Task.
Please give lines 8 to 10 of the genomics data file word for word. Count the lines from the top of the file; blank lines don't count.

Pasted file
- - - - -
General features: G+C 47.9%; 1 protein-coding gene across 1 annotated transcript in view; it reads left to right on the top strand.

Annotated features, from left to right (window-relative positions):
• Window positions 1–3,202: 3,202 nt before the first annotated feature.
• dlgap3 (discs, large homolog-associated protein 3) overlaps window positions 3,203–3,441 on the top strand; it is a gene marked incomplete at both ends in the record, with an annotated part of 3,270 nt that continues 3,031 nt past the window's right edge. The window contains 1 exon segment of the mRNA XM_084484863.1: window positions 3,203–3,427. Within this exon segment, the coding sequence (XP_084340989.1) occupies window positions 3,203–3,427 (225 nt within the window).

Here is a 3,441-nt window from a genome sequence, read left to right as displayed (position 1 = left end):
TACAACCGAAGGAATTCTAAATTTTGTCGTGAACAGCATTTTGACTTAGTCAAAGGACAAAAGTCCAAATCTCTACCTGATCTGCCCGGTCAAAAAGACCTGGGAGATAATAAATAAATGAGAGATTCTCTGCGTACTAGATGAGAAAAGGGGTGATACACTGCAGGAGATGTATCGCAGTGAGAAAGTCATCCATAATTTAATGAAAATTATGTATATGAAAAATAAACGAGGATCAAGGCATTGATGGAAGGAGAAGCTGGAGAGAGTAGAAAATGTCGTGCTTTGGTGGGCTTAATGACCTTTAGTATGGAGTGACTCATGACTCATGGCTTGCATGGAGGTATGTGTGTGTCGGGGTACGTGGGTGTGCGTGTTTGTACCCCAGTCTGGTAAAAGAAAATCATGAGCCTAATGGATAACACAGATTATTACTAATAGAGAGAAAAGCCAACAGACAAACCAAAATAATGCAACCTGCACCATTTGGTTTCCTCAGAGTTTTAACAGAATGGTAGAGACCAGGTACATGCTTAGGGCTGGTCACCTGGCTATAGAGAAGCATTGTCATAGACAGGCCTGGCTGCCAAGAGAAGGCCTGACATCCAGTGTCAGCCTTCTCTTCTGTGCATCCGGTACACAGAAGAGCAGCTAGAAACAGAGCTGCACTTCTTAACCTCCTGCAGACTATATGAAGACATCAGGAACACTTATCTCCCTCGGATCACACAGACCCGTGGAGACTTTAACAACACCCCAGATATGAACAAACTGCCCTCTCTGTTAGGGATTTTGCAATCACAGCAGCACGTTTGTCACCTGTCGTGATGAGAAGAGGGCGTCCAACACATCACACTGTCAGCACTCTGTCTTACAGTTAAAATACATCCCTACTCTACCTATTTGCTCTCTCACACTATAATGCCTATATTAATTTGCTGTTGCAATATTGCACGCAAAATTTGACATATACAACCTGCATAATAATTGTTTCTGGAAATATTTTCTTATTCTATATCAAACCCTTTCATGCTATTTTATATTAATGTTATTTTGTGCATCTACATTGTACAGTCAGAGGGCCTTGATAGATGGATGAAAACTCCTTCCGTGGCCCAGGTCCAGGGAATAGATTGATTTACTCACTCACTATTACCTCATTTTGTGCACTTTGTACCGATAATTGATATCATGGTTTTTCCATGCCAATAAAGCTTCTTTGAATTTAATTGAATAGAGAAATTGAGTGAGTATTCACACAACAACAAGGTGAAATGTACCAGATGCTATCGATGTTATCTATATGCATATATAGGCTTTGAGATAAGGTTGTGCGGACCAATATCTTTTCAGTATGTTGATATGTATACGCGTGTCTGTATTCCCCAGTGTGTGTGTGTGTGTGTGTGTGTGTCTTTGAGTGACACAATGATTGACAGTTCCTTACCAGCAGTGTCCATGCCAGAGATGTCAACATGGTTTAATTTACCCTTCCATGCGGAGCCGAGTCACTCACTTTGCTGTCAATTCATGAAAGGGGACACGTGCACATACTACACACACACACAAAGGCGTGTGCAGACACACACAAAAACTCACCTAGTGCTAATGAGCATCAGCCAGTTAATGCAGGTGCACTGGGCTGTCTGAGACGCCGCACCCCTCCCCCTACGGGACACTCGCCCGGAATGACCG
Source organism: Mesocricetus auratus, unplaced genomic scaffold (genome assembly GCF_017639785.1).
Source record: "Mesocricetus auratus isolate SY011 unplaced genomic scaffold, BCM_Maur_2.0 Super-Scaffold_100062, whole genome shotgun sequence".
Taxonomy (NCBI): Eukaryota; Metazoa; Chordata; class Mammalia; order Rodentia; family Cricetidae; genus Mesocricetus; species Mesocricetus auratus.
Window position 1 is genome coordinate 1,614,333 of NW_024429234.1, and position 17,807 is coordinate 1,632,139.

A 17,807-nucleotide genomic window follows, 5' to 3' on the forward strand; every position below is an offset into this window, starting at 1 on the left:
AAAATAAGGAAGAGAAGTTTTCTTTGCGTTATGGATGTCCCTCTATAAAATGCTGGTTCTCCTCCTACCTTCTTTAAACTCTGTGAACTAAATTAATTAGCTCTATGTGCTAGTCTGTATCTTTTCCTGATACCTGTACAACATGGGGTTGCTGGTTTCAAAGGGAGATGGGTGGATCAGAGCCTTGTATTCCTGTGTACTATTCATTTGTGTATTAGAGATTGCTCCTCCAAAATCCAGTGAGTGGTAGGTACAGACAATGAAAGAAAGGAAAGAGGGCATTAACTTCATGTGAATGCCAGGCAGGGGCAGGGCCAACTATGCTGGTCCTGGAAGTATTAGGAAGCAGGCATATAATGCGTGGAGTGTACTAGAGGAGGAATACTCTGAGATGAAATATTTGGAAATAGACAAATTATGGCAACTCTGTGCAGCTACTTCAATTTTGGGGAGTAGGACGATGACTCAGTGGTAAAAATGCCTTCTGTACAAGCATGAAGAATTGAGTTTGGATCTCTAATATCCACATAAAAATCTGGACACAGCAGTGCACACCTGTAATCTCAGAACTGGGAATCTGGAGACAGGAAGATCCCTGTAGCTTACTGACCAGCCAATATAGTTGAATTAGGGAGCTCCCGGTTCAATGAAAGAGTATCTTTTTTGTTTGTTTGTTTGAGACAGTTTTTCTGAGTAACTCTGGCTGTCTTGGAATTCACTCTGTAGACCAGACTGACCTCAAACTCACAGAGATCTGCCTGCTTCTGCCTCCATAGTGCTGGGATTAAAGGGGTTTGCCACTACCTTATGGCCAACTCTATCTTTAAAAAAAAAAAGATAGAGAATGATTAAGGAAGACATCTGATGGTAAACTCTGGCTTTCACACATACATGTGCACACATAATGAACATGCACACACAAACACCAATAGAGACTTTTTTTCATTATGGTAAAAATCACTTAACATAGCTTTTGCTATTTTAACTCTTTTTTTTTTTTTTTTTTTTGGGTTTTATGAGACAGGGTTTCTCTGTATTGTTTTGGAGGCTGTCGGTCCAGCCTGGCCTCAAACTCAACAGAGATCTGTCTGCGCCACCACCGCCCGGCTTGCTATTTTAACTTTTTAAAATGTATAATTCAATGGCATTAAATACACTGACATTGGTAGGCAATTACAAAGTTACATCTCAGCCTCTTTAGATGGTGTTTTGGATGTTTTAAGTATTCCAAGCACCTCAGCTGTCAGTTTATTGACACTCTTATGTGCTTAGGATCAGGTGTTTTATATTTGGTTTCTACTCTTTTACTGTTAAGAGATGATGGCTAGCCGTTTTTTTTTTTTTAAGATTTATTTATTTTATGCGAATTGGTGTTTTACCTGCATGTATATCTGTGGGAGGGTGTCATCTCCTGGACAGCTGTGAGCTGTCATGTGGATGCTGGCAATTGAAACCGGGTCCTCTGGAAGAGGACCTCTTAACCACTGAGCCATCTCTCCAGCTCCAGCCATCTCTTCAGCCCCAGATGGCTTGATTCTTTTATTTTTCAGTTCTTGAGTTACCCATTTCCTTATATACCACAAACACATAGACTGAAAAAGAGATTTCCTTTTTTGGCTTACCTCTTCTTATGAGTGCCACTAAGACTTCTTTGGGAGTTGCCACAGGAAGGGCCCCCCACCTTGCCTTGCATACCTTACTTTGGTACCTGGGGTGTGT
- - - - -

Source record: "Mesocricetus auratus isolate SY011 unplaced genomic scaffold, BCM_Maur_2.0 Super-Scaffold_100062, whole genome shotgun sequence".
Taxonomy (NCBI): Eukaryota; Metazoa; Chordata; class Mammalia; order Rodentia; family Cricetidae; genus Mesocricetus; species Mesocricetus auratus.
Window position 1 is genome coordinate 1,614,333 of NW_024429234.1, and position 17,807 is coordinate 1,632,139.